Adding of methyl groups to a DNA molecule or methylation has the interesting ability to alter the activity of a DNA segment without changing the sequence. In this behind the scenes look, Zachary Laubach and colleagues test if this valuable biomarker is impacted by differences in hyena social status or other ecological factors early in life. What’s particularly impressive is that they garnered insights into methylation from a wild population. They find some surprising results, such as that high ranking mums can confer higher levels of methylation to their cubs that disappears when they get older. Why? Find out below and read the full article here.
What led to your interest in this topic / what was the motivation for this study?
Across a broad taxonomic
spectrum, social experiences, particularly those early in life, seem to have a
profound impact on organisms’ development. The idea that during sensitive
periods of development, social experiences and early life environment can have
lasting impacts on the later life phenotype and health is known as the
Developmental Origins of Health and Disease (DOHaD) hypothesis, and was
formalized in the 1980s by epidemiologists, namely David Barker and his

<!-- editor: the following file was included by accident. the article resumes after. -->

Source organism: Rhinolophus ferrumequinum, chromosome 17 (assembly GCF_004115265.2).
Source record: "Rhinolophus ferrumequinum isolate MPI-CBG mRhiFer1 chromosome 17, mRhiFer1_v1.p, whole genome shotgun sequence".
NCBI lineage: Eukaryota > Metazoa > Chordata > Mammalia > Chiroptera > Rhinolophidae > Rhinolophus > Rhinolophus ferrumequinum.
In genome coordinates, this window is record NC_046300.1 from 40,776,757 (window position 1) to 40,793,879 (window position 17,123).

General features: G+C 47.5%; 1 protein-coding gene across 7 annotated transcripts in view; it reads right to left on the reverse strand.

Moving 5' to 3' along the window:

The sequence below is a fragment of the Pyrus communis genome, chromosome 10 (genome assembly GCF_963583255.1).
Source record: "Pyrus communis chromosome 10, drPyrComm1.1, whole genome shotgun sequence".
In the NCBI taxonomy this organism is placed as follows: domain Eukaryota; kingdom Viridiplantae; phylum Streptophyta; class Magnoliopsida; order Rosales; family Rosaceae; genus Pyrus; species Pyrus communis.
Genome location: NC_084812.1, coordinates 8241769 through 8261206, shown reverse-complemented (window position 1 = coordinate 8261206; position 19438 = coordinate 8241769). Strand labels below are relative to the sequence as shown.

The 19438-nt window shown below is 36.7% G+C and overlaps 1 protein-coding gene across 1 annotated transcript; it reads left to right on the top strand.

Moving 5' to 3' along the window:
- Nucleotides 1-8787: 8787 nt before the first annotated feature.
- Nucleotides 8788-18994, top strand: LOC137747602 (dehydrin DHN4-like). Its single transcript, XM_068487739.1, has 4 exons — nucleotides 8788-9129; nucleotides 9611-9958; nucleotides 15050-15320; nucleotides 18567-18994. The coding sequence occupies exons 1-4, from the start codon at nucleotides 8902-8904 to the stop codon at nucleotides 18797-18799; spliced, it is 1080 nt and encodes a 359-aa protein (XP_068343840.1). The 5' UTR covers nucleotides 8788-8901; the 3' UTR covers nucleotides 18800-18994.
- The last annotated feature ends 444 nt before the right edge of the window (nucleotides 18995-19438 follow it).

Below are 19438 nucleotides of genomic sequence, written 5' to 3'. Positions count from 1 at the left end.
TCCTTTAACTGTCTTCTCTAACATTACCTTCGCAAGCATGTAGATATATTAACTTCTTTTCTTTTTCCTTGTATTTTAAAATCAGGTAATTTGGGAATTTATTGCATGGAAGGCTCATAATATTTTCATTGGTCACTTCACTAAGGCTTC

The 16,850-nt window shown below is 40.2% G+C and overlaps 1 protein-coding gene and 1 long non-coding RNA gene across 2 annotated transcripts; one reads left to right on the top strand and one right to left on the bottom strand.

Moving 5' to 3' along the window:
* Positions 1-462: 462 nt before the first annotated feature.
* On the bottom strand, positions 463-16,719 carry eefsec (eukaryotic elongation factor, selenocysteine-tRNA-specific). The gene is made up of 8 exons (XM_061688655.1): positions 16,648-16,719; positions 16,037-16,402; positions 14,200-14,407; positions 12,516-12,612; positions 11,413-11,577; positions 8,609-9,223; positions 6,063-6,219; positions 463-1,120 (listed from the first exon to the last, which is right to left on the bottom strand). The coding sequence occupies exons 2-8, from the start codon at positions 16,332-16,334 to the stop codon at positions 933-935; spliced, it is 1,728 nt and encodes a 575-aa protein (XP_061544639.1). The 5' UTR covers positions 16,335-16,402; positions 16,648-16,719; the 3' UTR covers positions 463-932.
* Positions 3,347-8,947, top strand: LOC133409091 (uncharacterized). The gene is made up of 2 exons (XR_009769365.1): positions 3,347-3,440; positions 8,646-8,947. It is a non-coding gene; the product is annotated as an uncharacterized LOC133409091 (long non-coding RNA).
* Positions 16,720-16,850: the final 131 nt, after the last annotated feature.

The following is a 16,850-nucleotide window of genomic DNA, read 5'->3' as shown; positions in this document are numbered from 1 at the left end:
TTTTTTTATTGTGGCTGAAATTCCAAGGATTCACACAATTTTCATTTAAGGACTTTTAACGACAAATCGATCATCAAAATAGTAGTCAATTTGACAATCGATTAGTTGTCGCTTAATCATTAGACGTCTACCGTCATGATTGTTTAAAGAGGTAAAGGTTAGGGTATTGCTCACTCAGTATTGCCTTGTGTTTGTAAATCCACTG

research on cardiovascular disease. Among social mammals, including humans and
non-human primates, an individual’s social rank affects their behavior,
physiology, and related health outcomes. For example, in humans, low
socioeconomic status is widely recognized as a risk factor for cardiovascular
complications and other chronic diseases. In non-human primates, low social
rank is risk factor for elevated chronic stress and immune dysregulation. So, although
we observe that social status affects biology, we still know little about how
this all works. To better understand a potential mechanism for how early life
environment affects biology, we investigated possible early environmental
determinants of a molecular biomarker (DNA methylation) over the course of
development in a population of wild spotted hyenas. Similar to many primates,